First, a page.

How many times will I have to show up in court?

While it isn't the first question most people have, at some point you want to know how many times you are going to have to take off from work and appear in court. Like most things, the answer is it depends.

Misdemeanors

Generally you are going to have show up fewer times for less serious charges. After you are arrested you are given a court date in McLennan County. That is an appearance date, and is mainly for tracking purposes. If you hire a lawyer before this date, you don't have to show up. Instead, your lawyer will call in and enter an appearance for you. Depending on what you have discussed, they may put the case on the trial docket or the plea docket. Those designations are not final, since you usually don't know what you are going to do at this  point. 

If the case is set on the trial docket you will get a pre-trial date. That is a date where the court takes announcements, and either assigns a trial date, or schedules a date to hear pre-trial matters. If an agreement is reached the case can also be set for a plea. Many times the case will be passed, and you will receive another pre-trial date. You do have to appear for these pre-trial hearings. Sometimes there may be only one, while in other cases there may be multiple hearings.

If the case is set for  plea, you will get a court date - which is always on Thursdays. Those dates are often re-set, but you don't have to be present for that.

Some people only have to show up for court one time - when they enter a plea. Others may have to show up several times if the case is set on the trial. However, rarely will you have to show up more than 3-4 times.

Felonies

As you might guess, felonies are entirely different. Your obligation to show up in court doesn't start until your case is indicted. Once that occurs you are given an arraignment date. You can waive that by signing a written document, and avoid having to show up in court. Once that is done, the case is set for trial, and you will get a date for an announcement docket. The purpose of that hearing is to ensure that your lawyer and the district attorney talk about your case and see if it can be resolved. If you reach an agreement, it will be set for a plea. If not, it will be set for trial. Many times you need more time, and the case will be set for another announcement docket. As of the time of writing this  post (October 31, 2013) you don't have to appear for these dockets. Instead, your lawyer will take care of that, and submit the necessary form.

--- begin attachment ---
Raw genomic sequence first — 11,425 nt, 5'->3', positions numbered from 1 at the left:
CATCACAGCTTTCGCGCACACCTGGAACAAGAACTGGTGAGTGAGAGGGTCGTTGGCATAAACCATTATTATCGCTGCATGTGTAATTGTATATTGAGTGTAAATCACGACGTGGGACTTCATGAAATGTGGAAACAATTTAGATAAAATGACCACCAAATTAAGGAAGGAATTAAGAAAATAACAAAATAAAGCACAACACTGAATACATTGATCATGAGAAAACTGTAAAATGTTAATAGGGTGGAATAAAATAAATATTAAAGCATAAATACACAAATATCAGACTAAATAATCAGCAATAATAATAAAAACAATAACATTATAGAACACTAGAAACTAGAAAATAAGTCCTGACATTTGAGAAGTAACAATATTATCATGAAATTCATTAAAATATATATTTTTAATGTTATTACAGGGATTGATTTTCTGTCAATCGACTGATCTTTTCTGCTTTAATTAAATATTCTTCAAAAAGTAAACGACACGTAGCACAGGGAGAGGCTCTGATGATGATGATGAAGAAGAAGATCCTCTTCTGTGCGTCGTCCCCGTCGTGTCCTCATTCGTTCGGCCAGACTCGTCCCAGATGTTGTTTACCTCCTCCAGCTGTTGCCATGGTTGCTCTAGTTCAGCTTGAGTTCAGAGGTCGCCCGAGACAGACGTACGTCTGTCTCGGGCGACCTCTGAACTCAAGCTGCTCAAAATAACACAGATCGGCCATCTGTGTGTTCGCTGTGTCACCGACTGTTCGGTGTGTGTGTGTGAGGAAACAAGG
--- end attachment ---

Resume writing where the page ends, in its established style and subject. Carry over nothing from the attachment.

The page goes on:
If the case is set for a plea, you will have to show up for that. If the plea agreement is for probation, you will not be sentenced then. Instead, a pre-sentence report will be ordered, and you will be given a new date to come back for sentencing. 

If the case is set for a trial, you will get a pre-trial date. You must show up for this. At the pre-trial, the case will either be numbered for trial or passed. If it is numbered for trial, a status hearing will be set for the following week. The process here varies according to which court you are in. If you are in the 19th District Court you don't have to show up for the status hearing. If your case is not reached when it is set for trial and another pre-trial date is set you also don't have to show up for that. If your case is in the 54th District Court though you must show up for all your court settings. 

Even if your case is set for trial it is probably not going the first time it is set. For the most part, priority is given to the oldest cases, and the people who have been in jail the longest. It is not uncommon for cases to be set on the pre-trial multiple times. If you are in the 54th, that means you may have to multiple court appearances - sometimes as many as 10 or  more. 

CAUTION - The above information is specific for McLennan County and Waco. Each county handles their docket differently, and as you see even courts in the same county may handle their docket differently. If you are in another county you need to talk to your lawyer to make sure you understand how the system works there.

No matter whether you have to show up in court once, or multiple times, it is EXTREMELY IMPORTANT that you show up each and every time - and ON TIME. If you don't show up, or show up late, your bond can be forfeited and you may spend the rest of time in jail while waiting for your case to be reached.

Walter Reaves
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Criminal Defense Attorney Walter Reaves has been practicing law for over 30 years.